The Controversy Continues
The debate about the safety and environmental impact of using phosphogypsum in construction is far from over. Environmentalists, health experts, and concerned citizens continue to voice their worries about the potential consequences of this bill.
Regulatory Reversal and its Implications
The move by the Florida state to pass HB 1191 comes as a reversal to a decision made by the Environmental Protection Agency (EPA) under President Joe Biden’s administration, which had rolled back a Trump-era permission to use phosphogypsum in construction. The Biden administration’s decision was based on concerns about the trace metals getting absorbed by groundwater and radioactive toxins being dispersed in the air by wind and traffic.
Potential Environmental Implications
Notably, the phosphogypsum stacks in Florida are susceptible to environmental conditions, particularly during the state’s hurricane season. Critics argue that the lack of robust protective measures around these stacks increases the risk of environmental disasters. As hurricanes become more frequent and potent due to climate change, the threat posed by these stacks could grow exponentially. The significant environmental threat these stacks pose was dramatically illustrated two years ago when a stack collapsed into the Piney Point reservoir following excessive rainfall. The ensuing flood caused a “red tide”, a harmful algal bloom, killing about 1,600 tons of marine life and prompting evacuations in nearby towns.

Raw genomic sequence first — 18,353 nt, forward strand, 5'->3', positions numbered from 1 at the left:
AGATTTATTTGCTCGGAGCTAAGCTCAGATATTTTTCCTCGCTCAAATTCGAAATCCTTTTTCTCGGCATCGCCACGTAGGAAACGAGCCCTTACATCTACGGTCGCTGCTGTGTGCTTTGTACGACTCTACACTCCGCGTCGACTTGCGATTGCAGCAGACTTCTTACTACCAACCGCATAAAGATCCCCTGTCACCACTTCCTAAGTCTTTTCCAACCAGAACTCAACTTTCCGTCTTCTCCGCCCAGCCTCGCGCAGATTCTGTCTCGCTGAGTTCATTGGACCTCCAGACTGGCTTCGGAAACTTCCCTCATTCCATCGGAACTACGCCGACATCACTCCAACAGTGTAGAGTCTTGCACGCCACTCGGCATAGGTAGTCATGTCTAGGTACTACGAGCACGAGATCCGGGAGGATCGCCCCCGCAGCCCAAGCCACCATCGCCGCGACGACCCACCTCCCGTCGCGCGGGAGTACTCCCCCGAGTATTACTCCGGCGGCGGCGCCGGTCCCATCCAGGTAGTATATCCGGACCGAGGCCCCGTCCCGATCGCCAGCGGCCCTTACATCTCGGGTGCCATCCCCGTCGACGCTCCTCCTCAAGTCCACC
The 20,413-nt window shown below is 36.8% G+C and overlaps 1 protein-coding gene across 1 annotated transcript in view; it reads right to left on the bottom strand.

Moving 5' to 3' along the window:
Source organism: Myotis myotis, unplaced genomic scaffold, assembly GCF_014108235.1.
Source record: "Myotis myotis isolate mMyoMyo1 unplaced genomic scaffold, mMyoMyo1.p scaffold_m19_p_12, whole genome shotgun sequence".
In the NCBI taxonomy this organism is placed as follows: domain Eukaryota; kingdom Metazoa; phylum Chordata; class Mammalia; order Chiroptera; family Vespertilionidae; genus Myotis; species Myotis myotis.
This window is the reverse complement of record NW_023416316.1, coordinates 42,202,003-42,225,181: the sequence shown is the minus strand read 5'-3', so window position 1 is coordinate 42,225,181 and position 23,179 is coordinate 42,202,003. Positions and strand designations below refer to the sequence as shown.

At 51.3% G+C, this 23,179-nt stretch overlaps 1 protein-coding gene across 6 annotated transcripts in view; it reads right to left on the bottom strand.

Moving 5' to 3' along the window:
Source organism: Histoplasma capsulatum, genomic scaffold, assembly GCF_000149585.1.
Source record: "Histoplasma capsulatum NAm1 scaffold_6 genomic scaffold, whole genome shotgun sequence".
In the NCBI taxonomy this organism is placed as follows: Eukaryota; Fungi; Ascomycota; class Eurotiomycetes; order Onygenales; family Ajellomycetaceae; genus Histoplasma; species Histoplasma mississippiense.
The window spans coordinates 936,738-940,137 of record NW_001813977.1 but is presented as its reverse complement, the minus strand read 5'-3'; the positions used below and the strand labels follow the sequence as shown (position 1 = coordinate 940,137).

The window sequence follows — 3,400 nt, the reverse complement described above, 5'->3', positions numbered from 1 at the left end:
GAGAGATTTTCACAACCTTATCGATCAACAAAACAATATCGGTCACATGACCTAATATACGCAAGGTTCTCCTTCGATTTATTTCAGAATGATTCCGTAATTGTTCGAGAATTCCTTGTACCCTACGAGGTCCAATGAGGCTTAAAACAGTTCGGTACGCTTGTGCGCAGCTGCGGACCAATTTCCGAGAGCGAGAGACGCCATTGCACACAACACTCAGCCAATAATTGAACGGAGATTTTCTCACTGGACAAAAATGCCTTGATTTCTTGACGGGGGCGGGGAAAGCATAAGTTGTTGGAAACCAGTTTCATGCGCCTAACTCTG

The Future of Phosphogypsum in Florida
The future usage of phosphogypsum in road construction remains uncertain until the Department of Transportation completes its study. While the bill’s signing indicates a political willingness to consider alternative materials for road construction, its practical application will depend on the study’s findings. The study, mandated by HB 1191, must evaluate the potential impacts and viability of using phosphogypsum in road construction. If the study concludes that the use of phosphogypsum presents significant health or environmental risks, the bill may face significant barriers to implementation.
Public Response and Concern
The public response to the passing of HB 1191 has been mixed, with many voicing concerns about the potential health and environmental impacts. Florida’s history with phosphate mining and the associated environmental incidents have made many wary of the potential repercussions of the bill. This new law has placed Florida at the intersection of environmental safety, industrial efficiency, and public health. As such, the decision to permit the use of phosphogypsum in road construction and the impending Department of Transportation study will continue to attract attention and stir debate among many Floridians, making it a crucial issue to watch in the months and years to come.